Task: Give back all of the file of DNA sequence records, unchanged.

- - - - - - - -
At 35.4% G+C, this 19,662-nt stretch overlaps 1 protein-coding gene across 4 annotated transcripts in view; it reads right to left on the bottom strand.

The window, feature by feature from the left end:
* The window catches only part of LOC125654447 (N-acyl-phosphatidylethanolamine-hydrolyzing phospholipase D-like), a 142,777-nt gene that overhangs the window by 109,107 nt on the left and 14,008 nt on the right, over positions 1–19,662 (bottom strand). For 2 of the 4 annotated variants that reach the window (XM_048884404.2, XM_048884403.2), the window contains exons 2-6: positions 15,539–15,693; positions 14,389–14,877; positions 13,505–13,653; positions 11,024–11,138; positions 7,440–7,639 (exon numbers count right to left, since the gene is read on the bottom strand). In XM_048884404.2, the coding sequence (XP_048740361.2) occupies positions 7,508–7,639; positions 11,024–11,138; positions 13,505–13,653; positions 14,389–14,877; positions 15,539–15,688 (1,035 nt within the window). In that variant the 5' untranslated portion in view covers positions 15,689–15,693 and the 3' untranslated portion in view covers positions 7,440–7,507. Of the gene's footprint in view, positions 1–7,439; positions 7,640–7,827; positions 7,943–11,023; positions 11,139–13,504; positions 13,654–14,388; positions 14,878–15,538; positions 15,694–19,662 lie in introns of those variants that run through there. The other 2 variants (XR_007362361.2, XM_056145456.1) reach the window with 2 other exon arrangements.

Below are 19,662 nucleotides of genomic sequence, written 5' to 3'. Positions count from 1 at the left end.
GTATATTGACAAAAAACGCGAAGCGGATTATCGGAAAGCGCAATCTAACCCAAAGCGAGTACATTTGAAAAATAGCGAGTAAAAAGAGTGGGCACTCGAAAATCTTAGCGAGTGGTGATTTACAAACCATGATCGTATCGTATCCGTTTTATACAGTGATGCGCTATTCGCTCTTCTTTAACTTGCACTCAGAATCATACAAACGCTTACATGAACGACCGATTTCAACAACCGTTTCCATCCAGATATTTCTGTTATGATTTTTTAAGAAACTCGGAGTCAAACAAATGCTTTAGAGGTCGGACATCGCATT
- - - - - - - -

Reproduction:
At 35.4% G+C, this 19,662-nt stretch overlaps 1 protein-coding gene across 4 annotated transcripts in view; it reads right to left on the bottom strand.

The window, feature by feature from the left end:
* The window catches only part of LOC125654447 (N-acyl-phosphatidylethanolamine-hydrolyzing phospholipase D-like), a 142,777-nt gene that overhangs the window by 109,107 nt on the left and 14,008 nt on the right, over positions 1–19,662 (bottom strand). For 2 of the 4 annotated variants that reach the window (XM_048884404.2, XM_048884403.2), the window contains exons 2-6: positions 15,539–15,693; positions 14,389–14,877; positions 13,505–13,653; positions 11,024–11,138; positions 7,440–7,639 (exon numbers count right to left, since the gene is read on the bottom strand). In XM_048884404.2, the coding sequence (XP_048740361.2) occupies positions 7,508–7,639; positions 11,024–11,138; positions 13,505–13,653; positions 14,389–14,877; positions 15,539–15,688 (1,035 nt within the window). In that variant the 5' untranslated portion in view covers positions 15,689–15,693 and the 3' untranslated portion in view covers positions 7,440–7,507. Of the gene's footprint in view, positions 1–7,439; positions 7,640–7,827; positions 7,943–11,023; positions 11,139–13,504; positions 13,654–14,388; positions 14,878–15,538; positions 15,694–19,662 lie in introns of those variants that run through there. The other 2 variants (XR_007362361.2, XM_056145456.1) reach the window with 2 other exon arrangements.

Below are 19,662 nucleotides of genomic sequence, written 5' to 3'. Positions count from 1 at the left end.
GTATATTGACAAAAAACGCGAAGCGGATTATCGGAAAGCGCAATCTAACCCAAAGCGAGTACATTTGAAAAATAGCGAGTAAAAAGAGTGGGCACTCGAAAATCTTAGCGAGTGGTGATTTACAAACCATGATCGTATCGTATCCGTTTTATACAGTGATGCGCTATTCGCTCTTCTTTAACTTGCACTCAGAATCATACAAACGCTTACATGAACGACCGATTTCAACAACCGTTTCCATCCAGATATTTCTGTTATGATTTTTTAAGAAACTCGGAGTCAAACAAATGCTTTAGAGGTCGGACATCGCATT